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Best Mining GPUs Benchmarked and Ranked (Updated)

Best Mining GPUs
(Image credit: Tom's Hardware)

What are the best mining GPUs, and is it worth getting into the whole cryptocurrency craze? Bitcoin and Ethereum mining have been making headlines again, as prices and mining profitability were way up compared to the last couple of years. Everyone who didn't start mining last time is kicking themselves for their lack of foresight. Not surprisingly, the best graphics cards and those chips at the top of our GPU benchmarks hierarchy end up being very good options for mining as well. How good? That's what we're here to discuss, and we've got hard numbers on hashing performance, prices, power, and more.

We're not here to encourage people to start mining, and we're definitely not suggesting you should mortgage your house or take out a big loan to try and become the next big mining sensation. Mostly, we're looking at the data based on current market conditions. Predicting where cryptocurrencies will go next is even more difficult than predicting the weather, politics, or the next big meme. If you don't already have the hardware required to get started on mining today (or really, about eight months ago), you're late to the party. Like the old gold rush, the ones most likely to strike it rich are those selling equipment to the miners rather than the miners themselves.

If you've looked for a new or used graphics card lately, the current going prices probably caused at least a raised eyebrow, maybe even three! Our GPU pricing index has additional details, but the market had a perfect storm of pandemic induced shortages and increased demand, and mining only made a bad situation worse. We've heard from people who have said, in effect, "I figured with the Ampere and RDNA2 launches, it was finally time to retire my old GTX 1070/1080 or RX Vega 56/64. Then I looked at prices and realized my old card is selling for as much as I paid over three years ago!" They're not wrong. Pascal and Vega cards from three or four years ago are currently selling at close to their original launch prices — sometimes more. If you've got an old graphics card sitting around, you might even consider selling it yourself (though finding a replacement could prove difficult).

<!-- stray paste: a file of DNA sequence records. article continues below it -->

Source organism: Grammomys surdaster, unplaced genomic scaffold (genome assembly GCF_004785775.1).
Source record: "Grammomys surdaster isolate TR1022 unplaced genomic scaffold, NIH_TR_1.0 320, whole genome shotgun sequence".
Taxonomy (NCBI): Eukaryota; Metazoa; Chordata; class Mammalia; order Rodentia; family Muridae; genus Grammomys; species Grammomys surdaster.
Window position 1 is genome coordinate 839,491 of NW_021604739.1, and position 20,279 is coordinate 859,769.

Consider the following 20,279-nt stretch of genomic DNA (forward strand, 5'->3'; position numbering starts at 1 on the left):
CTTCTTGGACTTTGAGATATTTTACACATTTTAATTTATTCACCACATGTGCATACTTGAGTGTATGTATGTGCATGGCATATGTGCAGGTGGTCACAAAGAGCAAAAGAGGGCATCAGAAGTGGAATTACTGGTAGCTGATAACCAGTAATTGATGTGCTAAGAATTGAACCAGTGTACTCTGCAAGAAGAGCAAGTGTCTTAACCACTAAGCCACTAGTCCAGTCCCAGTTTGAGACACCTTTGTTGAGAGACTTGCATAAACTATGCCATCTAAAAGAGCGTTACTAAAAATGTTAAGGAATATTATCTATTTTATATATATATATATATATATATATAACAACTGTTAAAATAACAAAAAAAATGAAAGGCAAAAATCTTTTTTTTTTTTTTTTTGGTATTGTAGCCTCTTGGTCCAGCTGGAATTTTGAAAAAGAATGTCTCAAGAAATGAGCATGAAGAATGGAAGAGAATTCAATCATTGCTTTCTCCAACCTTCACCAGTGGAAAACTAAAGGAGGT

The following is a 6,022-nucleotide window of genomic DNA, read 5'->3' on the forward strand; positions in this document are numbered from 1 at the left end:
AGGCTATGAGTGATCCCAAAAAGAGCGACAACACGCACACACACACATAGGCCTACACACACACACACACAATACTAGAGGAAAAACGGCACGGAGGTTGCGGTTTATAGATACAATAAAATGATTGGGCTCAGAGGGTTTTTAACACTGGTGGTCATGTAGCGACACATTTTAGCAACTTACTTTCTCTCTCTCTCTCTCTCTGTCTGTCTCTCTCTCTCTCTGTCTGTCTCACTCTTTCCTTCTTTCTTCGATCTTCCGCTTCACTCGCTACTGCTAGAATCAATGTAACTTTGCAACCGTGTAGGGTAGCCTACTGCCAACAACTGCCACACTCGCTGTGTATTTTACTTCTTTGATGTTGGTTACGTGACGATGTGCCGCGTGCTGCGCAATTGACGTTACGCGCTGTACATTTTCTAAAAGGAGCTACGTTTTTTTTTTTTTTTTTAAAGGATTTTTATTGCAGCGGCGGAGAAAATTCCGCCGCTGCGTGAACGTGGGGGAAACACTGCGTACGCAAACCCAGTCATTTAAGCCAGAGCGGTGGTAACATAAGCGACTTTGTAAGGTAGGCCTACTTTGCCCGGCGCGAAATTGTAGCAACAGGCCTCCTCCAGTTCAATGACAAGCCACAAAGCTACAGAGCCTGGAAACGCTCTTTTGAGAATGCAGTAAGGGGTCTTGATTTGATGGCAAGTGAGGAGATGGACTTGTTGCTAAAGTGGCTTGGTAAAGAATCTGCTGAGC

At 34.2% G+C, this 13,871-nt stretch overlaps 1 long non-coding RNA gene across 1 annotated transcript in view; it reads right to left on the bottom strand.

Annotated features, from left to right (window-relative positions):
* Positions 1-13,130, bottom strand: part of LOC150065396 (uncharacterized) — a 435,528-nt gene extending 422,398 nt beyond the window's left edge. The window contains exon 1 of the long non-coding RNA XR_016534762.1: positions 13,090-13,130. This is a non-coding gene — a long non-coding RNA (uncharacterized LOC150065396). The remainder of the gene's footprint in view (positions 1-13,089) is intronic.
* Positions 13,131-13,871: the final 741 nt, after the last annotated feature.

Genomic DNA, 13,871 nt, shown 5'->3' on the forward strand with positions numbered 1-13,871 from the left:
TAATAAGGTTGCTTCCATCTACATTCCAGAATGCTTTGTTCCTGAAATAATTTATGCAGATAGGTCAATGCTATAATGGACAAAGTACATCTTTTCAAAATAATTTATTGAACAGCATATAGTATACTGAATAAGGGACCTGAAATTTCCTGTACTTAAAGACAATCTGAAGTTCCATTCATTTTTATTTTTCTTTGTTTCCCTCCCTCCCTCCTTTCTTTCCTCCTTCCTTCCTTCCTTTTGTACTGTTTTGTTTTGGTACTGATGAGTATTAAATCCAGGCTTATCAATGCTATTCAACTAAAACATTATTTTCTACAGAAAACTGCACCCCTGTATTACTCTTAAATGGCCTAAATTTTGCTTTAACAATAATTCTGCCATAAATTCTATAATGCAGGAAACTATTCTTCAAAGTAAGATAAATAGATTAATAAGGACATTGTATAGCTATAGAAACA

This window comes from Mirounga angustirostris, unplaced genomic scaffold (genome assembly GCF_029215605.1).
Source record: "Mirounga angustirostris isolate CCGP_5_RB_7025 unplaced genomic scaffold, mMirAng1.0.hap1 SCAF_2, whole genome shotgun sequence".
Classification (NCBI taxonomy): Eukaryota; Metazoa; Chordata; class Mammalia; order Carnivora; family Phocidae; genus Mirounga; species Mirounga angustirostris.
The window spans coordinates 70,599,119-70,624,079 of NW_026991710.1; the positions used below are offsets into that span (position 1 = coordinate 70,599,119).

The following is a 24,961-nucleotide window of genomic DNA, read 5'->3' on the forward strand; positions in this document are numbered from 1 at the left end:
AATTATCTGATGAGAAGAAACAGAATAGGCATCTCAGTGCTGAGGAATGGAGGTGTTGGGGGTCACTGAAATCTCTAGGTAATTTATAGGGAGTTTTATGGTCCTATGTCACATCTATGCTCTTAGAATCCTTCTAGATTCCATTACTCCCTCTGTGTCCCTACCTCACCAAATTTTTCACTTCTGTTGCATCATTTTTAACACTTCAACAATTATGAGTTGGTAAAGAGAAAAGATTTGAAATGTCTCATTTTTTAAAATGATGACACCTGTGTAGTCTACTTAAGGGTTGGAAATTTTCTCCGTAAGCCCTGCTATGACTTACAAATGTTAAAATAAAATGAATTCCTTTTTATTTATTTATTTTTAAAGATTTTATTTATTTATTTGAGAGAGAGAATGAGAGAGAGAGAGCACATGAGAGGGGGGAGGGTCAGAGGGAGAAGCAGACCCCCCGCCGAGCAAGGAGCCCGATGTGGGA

The good news for those not interested in mining is that profitability has dropped, thanks in part to China's crackdown on cryptocurrency miners. Now more than ever, we strongly discourage people from trying to strike it rich with crypto mining. Even with reduced GPU prices, it could take more than a year to break even, and Ethereum will switch to proof of stake some time around December or January — plus there's the environmental cost to consider. But the cryptocurrency market is nothing if not extremely volatile, and many are willing to take a risk now in hopes of scoring a big payoff later.

Ultimately, we know many gamers and PC enthusiasts are upset at the lack of availability for graphics cards, but we cover all aspects of PC hardware — not just gaming. We've looked at GPU mining many times over the years, including back in 2011, 2014, and 2017. Those are all times when the price of Bitcoin shot up, driving interest and demand. 2021 is just the latest in the crypto coin mining cycle.

The only prediction we're willing to make is a lovely tautology: Prices on Bitcoin and Ethereum will change in the months and years ahead — sometimes up, and sometimes down. And just like we've seen so many times before, the impact on graphics card pricing and availability will continue to exist. You should also be aware that, based on past personal experience that some of us have running consumer graphics cards 24/7, it is absolutely possible to burn out the fans, VRMs, or other elements on your card. Proceed at your own risk. 

The Best Mining GPUs Benchmarked, Tested and Ranked 

(Image credit: Shutterstock)